My Subversion and Dropbox Setup

I’ve really come to love my version control setup that I’ve been using heavily over the last several months, and I wanted to share it. It’s really quite simple and it has saved me a lot of headaches. I had been using a central, cloud-based storage method for uploading my working code (Google Docs, Dropbox, etc.) so that I had access to the code wherever I was and whatever device I happened to be using.

Here is the problem, though. For example, I’m coding on my desktop and am about ready to head out the door to continue coding at the coffee shop. So I zip up all of my files, upload them to the cloud, then download them to my notebook. That’s not too horrible of a process, but how do I fit version control into this scenario? My first try ended in more steps and more headaches as I could never keep the working copies and repositories in sync.

Then I heard of Dropbox’s synced folder feature. This was the answer. Now I don’t even move or package my files at all! I simply commit them to the repository. Here’s how it works.

First, I setup Dropbox with the synced folder feature enabled on all of the devices that I intend to use.

svn setup 01
Setup Dropbox on all devices

Any files I drop into any of these folders will automatically replicate to the other folders. Next, I setup a Subversion repository in the Dropbox folder of any one of the devices, which of course then replicates.

svn setup 02
Create a Subversion repository in any of the Dropbox folders

So here I am, back on the desktop. I checkout the latest version of the project code from the repository in the Dropbox folder, make my changes, then commit those changes back to the repository. The repository is now updated on all devices.

svn setup 03
Checkout a working copy, make changes and commit

On over to my laptop, let’s say I’ve already been working on the code from there as well. I perform a Subversion update on my working copy of the project, which grabs all of the changes I made on my desktop, then merges them into my local working copy. As usual, I make changes and commit back to the repository, and so on and so on.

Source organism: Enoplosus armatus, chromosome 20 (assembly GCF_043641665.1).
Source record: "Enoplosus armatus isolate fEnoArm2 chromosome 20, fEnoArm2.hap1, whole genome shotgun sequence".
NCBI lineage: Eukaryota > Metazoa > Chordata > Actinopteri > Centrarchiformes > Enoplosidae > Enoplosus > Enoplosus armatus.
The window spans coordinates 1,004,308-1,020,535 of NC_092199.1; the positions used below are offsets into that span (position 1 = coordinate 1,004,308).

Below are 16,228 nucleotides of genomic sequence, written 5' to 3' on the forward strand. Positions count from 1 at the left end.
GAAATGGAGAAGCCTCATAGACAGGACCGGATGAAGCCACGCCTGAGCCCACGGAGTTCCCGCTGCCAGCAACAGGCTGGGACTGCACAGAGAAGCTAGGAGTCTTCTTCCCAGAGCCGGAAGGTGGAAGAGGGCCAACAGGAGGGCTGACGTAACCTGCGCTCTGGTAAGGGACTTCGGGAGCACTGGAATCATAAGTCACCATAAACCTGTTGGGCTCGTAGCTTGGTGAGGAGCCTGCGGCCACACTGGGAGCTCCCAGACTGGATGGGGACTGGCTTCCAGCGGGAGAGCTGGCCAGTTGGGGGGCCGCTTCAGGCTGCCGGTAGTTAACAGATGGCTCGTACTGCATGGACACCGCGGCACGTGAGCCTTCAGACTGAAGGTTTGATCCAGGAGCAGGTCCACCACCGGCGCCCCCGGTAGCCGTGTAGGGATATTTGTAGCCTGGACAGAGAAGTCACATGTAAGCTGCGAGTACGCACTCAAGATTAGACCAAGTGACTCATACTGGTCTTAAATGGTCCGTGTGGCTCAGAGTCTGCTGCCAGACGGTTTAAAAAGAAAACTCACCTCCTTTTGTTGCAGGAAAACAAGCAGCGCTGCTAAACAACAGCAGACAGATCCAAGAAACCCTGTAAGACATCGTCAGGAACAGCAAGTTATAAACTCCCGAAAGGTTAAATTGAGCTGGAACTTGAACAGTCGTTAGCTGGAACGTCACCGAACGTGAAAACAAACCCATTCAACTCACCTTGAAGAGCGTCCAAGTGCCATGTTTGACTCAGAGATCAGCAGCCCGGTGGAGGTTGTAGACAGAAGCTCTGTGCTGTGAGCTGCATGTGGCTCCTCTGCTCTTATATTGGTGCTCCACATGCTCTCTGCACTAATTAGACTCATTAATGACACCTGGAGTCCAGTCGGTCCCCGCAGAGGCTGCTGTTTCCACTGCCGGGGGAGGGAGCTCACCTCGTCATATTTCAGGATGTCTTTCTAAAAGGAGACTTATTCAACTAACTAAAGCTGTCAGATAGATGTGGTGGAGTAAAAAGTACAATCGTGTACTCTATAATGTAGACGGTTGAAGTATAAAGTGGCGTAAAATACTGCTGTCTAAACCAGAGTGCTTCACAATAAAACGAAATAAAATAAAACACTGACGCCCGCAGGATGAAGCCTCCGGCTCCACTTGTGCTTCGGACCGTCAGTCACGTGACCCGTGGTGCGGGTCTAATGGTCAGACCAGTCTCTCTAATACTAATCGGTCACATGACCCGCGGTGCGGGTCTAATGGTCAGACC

One final note. It’s good to have that repository backed up, so on one of my devices, I have Amazon’s Jungle Disk installed, which backs up my Dropbox folder every night.

svn setup 04
Backup repository

So as you can see, once everything is set up, I simply hop on a device of my choice, update my working copy, make changes then commit back to the repository. Done. No headaches.

Cache Woes in Internet Explorer

I just finished troubleshooting one of my websites that was acting abnormally in Internet Explorer, and I have emerged from the battle, heavily scarred. Here is a snapshot of the files involved (the actual names of the files have been changed to protect the innocent):

File Diagram for IE Cache Issue
File Diagram for IE Cache Issue

It’s a simple setup. Index.php holds a form and is supported by a JavaScript file. The JavaScript file makes AJAX calls to serverSide.php, which in turn accesses a MySQL database. The JavaScript file then redirects the browser to secondPage.php and serves up the data.

The serverSide file is also accessed from secondPage through the JavaScript file. And therein lies the problem with Internet Explorer. Once index makes its call to serverSide, IE stores serverSide in its Temporary Internet Files folder. So when secondPage calls serverSide with new parameters, serverSide is retrieved from the cache folder instead of being called at the server and delivering fresh data to secondPage.

The solution was found in the php manual. There it gives the following information in the “header” article:

PHP scripts often generate dynamic content that must not be cached by the client browser or any proxy caches between the server and the client browser. Many proxies and clients can be forced to disable caching with:

header("Cache-Control: no-cache, must-revalidate"); // HTTP/1.1
header("Expires: Sat, 26 Jul 1997 05:00:00 GMT"); // Date in the past

I added this code to secondPage and sure enough, IE ignored the cached version of serverSide and served up fresh data.

I hope this information will save someone else from a massive headache.